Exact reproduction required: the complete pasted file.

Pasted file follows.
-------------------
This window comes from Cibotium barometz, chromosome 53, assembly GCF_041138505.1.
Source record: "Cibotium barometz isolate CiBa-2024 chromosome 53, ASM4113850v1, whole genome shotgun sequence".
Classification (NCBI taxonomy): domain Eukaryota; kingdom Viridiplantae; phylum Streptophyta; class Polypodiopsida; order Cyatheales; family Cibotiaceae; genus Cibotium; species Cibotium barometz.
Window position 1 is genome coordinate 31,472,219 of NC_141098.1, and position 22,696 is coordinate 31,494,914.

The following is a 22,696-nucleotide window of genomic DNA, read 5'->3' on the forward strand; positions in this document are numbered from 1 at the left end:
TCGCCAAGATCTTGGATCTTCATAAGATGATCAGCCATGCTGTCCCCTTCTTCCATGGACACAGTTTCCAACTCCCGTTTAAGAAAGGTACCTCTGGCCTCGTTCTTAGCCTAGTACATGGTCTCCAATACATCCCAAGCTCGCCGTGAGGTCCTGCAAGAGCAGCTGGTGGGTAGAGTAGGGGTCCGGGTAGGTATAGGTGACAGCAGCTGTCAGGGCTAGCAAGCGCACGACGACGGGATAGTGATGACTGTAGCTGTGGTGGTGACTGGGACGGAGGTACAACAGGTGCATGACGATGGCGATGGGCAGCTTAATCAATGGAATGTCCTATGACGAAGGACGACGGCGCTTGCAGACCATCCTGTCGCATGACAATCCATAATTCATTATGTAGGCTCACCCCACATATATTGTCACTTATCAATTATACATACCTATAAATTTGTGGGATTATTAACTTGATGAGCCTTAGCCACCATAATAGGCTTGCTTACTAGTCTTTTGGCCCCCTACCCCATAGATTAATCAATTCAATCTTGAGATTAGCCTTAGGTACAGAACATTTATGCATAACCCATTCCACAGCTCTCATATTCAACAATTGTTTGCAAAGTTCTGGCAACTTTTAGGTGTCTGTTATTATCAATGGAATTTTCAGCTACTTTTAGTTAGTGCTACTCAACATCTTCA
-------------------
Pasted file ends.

This window comes from Cibotium barometz, chromosome 53, assembly GCF_041138505.1.
Source record: "Cibotium barometz isolate CiBa-2024 chromosome 53, ASM4113850v1, whole genome shotgun sequence".
Classification (NCBI taxonomy): domain Eukaryota; kingdom Viridiplantae; phylum Streptophyta; class Polypodiopsida; order Cyatheales; family Cibotiaceae; genus Cibotium; species Cibotium barometz.
Window position 1 is genome coordinate 31,472,219 of NC_141098.1, and position 22,696 is coordinate 31,494,914.

The following is a 22,696-nucleotide window of genomic DNA, read 5'->3' on the forward strand; positions in this document are numbered from 1 at the left end:
TCGCCAAGATCTTGGATCTTCATAAGATGATCAGCCATGCTGTCCCCTTCTTCCATGGACACAGTTTCCAACTCCCGTTTAAGAAAGGTACCTCTGGCCTCGTTCTTAGCCTAGTACATGGTCTCCAATACATCCCAAGCTCGCCGTGAGGTCCTGCAAGAGCAGCTGGTGGGTAGAGTAGGGGTCCGGGTAGGTATAGGTGACAGCAGCTGTCAGGGCTAGCAAGCGCACGACGACGGGATAGTGATGACTGTAGCTGTGGTGGTGACTGGGACGGAGGTACAACAGGTGCATGACGATGGCGATGGGCAGCTTAATCAATGGAATGTCCTATGACGAAGGACGACGGCGCTTGCAGACCATCCTGTCGCATGACAATCCATAATTCATTATGTAGGCTCACCCCACATATATTGTCACTTATCAATTATACATACCTATAAATTTGTGGGATTATTAACTTGATGAGCCTTAGCCACCATAATAGGCTTGCTTACTAGTCTTTTGGCCCCCTACCCCATAGATTAATCAATTCAATCTTGAGATTAGCCTTAGGTACAGAACATTTATGCATAACCCATTCCACAGCTCTCATATTCAACAATTGTTTGCAAAGTTCTGGCAACTTTTAGGTGTCTGTTATTATCAATGGAATTTTCAGCTACTTTTAGTTAGTGCTACTCAACATCTTCA